So, this riot was to happen at some point, so it happened this year:
A senior Albanian official is under fire after reportedly saying that gay-rights activists should be beaten if they hold a gay-pride parade in Albania.
Activists on March 23 announced plans to hold such an event on May 17 to mark the International Day Against Homophobia.
The move prompted Deputy Defense Minister Ekrem Spahiu, who leads a small royalist party, to say: “My only commentary on this gay parade is that they should be beaten with truncheons.”
Human rights ombudsman Igli Totozani urged Spahiu to apologize promptly for his remarks, reminding the deputy minister that inciting violence and hatred is a crime in Albania.
The gay-rights organization Pink Embassy said it plans to take Spahiu to court.
Albania passed a law barring discrimination on the basis of sexual orientation in 2010.
I will attempt a reconstruction of this clusterfuck, which includes no less than three gay rights organizations, several small political splinter parties, the international media, and some pathetic attempts at spindoctoring.
On March 17, the director of PINK Embassy/LGBT Pro Albania announced the following event on his Facebook Group:
PER HERE TE PARE NE SHQIPERI AMBASADA PINK DO ORGANIZOJE PARADEN E FLAMURIT LGBT! MOS HUMB RASTIN TE NDJEHESH KRENAR!
[For the first time in Albania, PINK Embassy will organize an LGBT Flag Parade! Don't miss the opportunity to feel proud!]
According to the event description of this “Festivali i diversitetit” (Festival of Diversity),
This May 17, 2012, PINK Embassy will ‘occupy’ on of the main squares of Tirana to celebrate the International Day against Homophobia en to raise the LGBT flag as a sign of respect toward the whole LGBT community in Albania. […]
PINK Embassy, together with all our partners, societies, institutions, and the community, will be from the morning of May 17 until midnight on one of the main squares in the center of the capital, to celebrate the diversity of society and to sensibilize the institutions, families, and society about their duty to respect the rights of any gay, lesbian, bisexual, or transsexual person, wherever they are.
One of the more interesting events during this day will be the parade of LGBT flag and its delivery close to the office of the Albanian Prime-Minister, as a request that the Albanian government do more in the direction of respecting, safeguarding, and promoting of the rights of the LGBT community all around Albania.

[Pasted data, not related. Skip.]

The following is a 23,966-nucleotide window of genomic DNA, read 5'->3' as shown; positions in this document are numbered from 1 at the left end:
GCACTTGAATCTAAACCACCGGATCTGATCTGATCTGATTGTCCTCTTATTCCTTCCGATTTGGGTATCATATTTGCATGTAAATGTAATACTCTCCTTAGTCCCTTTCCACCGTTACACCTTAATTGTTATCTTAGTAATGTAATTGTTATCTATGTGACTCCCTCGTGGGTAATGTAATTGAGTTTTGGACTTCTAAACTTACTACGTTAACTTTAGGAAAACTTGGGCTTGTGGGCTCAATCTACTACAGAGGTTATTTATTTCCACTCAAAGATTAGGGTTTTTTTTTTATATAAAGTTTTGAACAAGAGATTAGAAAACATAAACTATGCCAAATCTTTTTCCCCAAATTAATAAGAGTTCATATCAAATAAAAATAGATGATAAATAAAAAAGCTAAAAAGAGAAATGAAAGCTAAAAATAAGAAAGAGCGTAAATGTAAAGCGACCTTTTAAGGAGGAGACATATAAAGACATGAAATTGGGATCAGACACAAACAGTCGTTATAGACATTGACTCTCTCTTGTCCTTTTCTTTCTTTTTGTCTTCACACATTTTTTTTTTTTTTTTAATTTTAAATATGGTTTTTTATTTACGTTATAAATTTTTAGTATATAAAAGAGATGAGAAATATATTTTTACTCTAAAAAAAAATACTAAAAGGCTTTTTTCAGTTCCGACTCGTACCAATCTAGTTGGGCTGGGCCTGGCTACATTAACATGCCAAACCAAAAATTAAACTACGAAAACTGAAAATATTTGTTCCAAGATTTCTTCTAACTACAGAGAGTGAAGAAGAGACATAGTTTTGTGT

The reactions to this announcement from within the community were mixed. Not only had PINK Embassy failed to discuss the proposal with the other “partners,” many Albanian gays and lesbians, who may be out to their friends and colleagues, but not necessarily to their families as well, felt that the massive media event that this would become would make them particularly vulnerable. Yet others spoke of a “necessary sacrifice.” It should be noted that the invitation itself nowhere suggests a “gay pride parade.” Whether this semantic imbroglio was formulated on purpose or by accident is not the issue here (although it might be symptomatic of Hazizaj’s rather clamorous way of writing), the media jumped on it and on March 21 Gazeta TEMA announced rather sensationally: “Also a gay parade in Tirana.”
They are known by the name “Gay Pride” and are manifestations of persons with a different sexual preference. In our region, such manifestations have usually ended in with violent clashes. But in Albania something as this has never been tried. PINK Embassy says that it plans to organize something similar in Tirana for May 17, but without announcing it as Gay Parade.
So far for journalistic morality. On the news blog Fresk Fare Hazizaj was quoted that the LGBT flag would wave next to the Albanian flag in this 100th year of Albanian independence, and that he would present the flag to PM Sali Berisha. Perhaps he imagined that Berisha would come out on his balcony overlooking the boulevard and wave to the happy crowd of Albanian gays, lesbians, bisexuals, and transgenders?
In any case, Hazizaj happily addressed the confusion in a large interview for Gazeta MAPO, published on March 23.
On the International Day Against Homophobia, on May 17, PINK Embassy has planned to organize a festival of diversity, which in the media has been erroneously called “gay parade,” what will this activity consist of?